Zeami and theories of acting
For Zeami the actor-audience relationship is paramount and acting techniques are designed to bring a about a deeply satisfying experience for spectators of the performance.
They combine the PRAGMATIC with a sense of PARADOX
• Feelings should transcend particular given circumstances and allow the viewer to see the essential nature of the character beyond a level of sentimental heroism.
• Performance also seeks the unification of mind and body directed towards a single purpose.
Zeami provides a number of specific techniques:
• The less done the better. “What is felt by the heart is 10: What appears in the movement is seven.” “Violent body movements: gentle foot movement.”
• Perform according to the ideal of the “relaxed heart looking afar”.
• “Zeami warns the actor who plays the old man’s part against merely imitating the decline in physical appearance, and encourages him rather to express the man’s desire to stay young.”
• Training is essential.
DOES THE NOH ACTOR ACT, WHAT DOES THE ACTOR FEEL?
I want to exist on the stage as a flower might, one which by chance has just happened to blossom there. Each member of the audience too sits brooding over various images of his own. Like a single flower. The flower is alive. The flower must breathe. The stage tells the story of the flower. (cited in Hoff ATJ (Vol 2. No. 1) 1985, 16
Eyes through which he look become those of the kami that is looking. The mask is looking.
Five categories of Plays:
i. Celebration Plays. God (Shite) praises peace and prosperity in the land and dances in celebration.
ii. Warrior Plays Usually drawn from the Tale of the Heike (Battle b/w Taira & Minamoto clans during the Heian Period).
iii Women's Plays Little action and expression of beauty
iv. Mad person plays. Somebody is grieved by a tragedy that they are mad.
v. God/devil plays
Noh in history
Noh and patronage.
From Zeami’s time until the Meiji restoration Noh retained its associations with the ruling shogunal classes. It was patronised by various daimyo and was a feature of shogunal court life.
In the Tokugawa era (1600-1863) Noh became formalised along the lines that we know it today and has not changed substantially since then.
The shogunal authorities acknowledged the importance of such grant ceremony and hierarchical social organisation by recognising the four Noh schools or “Za”:
Kanze, Hosho, Komparu and Kongo as well as the newer Kita-za.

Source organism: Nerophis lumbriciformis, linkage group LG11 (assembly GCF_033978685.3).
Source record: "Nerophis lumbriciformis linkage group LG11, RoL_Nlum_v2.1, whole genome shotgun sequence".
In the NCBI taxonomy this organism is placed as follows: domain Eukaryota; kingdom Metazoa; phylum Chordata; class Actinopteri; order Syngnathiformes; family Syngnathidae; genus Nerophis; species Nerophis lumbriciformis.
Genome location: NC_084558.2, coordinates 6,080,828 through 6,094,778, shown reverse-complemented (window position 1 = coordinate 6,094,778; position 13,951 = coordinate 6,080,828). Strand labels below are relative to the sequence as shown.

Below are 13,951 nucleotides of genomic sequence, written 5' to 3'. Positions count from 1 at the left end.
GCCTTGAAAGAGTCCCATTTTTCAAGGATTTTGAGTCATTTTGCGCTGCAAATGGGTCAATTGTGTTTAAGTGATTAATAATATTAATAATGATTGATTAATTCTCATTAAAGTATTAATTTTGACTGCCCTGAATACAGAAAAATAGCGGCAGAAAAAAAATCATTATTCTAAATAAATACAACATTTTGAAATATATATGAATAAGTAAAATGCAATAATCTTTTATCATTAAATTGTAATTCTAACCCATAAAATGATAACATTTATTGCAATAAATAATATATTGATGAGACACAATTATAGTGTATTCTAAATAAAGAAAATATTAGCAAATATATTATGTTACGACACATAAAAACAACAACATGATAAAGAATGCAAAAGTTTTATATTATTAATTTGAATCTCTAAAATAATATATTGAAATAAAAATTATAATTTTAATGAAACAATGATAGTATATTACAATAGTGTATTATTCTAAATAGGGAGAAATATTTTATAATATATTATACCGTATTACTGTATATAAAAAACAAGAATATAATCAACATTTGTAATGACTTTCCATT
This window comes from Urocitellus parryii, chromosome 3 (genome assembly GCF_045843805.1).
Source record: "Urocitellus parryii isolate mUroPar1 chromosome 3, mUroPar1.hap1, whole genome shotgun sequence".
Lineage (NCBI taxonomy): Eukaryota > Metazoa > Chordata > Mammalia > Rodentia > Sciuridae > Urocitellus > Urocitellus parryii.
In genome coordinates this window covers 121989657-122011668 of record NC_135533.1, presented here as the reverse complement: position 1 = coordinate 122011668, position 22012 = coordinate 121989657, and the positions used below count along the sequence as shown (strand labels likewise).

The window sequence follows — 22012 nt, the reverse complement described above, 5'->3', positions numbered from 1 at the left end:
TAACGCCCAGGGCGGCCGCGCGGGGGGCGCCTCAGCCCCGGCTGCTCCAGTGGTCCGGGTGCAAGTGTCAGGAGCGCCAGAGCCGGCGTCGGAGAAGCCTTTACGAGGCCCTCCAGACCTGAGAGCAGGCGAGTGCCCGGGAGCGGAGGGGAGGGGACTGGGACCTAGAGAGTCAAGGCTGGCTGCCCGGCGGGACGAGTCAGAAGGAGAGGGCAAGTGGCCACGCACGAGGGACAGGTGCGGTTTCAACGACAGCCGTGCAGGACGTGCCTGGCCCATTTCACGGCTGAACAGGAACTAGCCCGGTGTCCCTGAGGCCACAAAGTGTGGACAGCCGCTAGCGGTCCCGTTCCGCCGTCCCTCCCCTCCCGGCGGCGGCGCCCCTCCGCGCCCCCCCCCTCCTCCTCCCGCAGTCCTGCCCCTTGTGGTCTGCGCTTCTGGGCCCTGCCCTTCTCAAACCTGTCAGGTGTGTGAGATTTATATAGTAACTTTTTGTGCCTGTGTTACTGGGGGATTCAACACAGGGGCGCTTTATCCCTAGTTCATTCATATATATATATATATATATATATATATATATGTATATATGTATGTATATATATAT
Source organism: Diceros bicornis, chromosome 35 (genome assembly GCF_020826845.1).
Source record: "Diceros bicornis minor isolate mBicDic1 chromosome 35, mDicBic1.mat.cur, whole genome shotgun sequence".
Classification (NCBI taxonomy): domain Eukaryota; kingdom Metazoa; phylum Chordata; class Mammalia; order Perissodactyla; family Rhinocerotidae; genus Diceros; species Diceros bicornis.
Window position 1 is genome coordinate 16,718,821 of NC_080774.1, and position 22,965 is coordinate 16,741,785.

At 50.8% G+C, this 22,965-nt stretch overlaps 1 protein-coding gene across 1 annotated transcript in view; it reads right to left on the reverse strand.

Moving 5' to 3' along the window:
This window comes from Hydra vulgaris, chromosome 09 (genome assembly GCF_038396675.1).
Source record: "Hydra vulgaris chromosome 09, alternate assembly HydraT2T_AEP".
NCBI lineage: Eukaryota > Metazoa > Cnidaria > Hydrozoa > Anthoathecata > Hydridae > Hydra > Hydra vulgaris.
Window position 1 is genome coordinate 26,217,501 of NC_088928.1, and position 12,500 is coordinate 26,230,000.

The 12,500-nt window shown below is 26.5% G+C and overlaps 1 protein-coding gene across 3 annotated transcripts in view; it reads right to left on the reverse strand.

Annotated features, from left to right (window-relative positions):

Noh and Meiji
No shogun. The whole patronage system of the Tokugawa era collapsed.
Visit by Former US president Grant in 1879 fortuitous as he saw Noh and commented favourably.
During war Noh was favoured by the government in a revisionist formula that stressed patriotic themes.
After the war a Noh society called the NOGAKUDO and backed by the imperial family was established and this organisation continues the patronage of Noh. The National Noh Theatre was opened in 1967 as a permanent home of Noh and Noh research.
What is Kyôgen
Kyôgen enacts the ideals of crazy or mad (kyo) and words or speech (gen). It expresses an earthy, gentle, comedic sensibility through short plays about humorous situations found in everyday life.
More than 200 plays in the Kyôgen repertoire although some are rarely performed. Typically a play will last between 15 and 20 minutes duration and feature two or three characters; a Master and a Servant, a Husband and Wife, or a Priest and Parishioner are some examples.
Unlike the Noh, masks are rarely worn in Kyôgen and then only by ugly or monstrous characters. Costumes are bright and replicate styles of the imperial court and ruling samurai classes of the Muromachi period (1336-1573); both genres were patronised exclusively by this same class.
While Noh matured under the direction of Zeami (1363-1443) Okura Toraaki (1597-1652) is an equally important theorist-actor for Kyosan. Accordingly, the essence of Kyôgen is as follows:
the final purpose of Kyôgen is not to provoke laughter at any cost; it is better to be pleasant than comical; to be sublime and moving is even better. ... When, beyond humorous situations, the insight touches the essential limitations of the human condition in the cosmos, Kyôgen, like Noh, provides a way to reach the truth beneath the surface of the object; that is, the invisible essence of the object - a sobering truth that echoes the meaning of Zeami’s later interpretation of yugen, implying the cosmic sadness of being human. (Ortolani 153)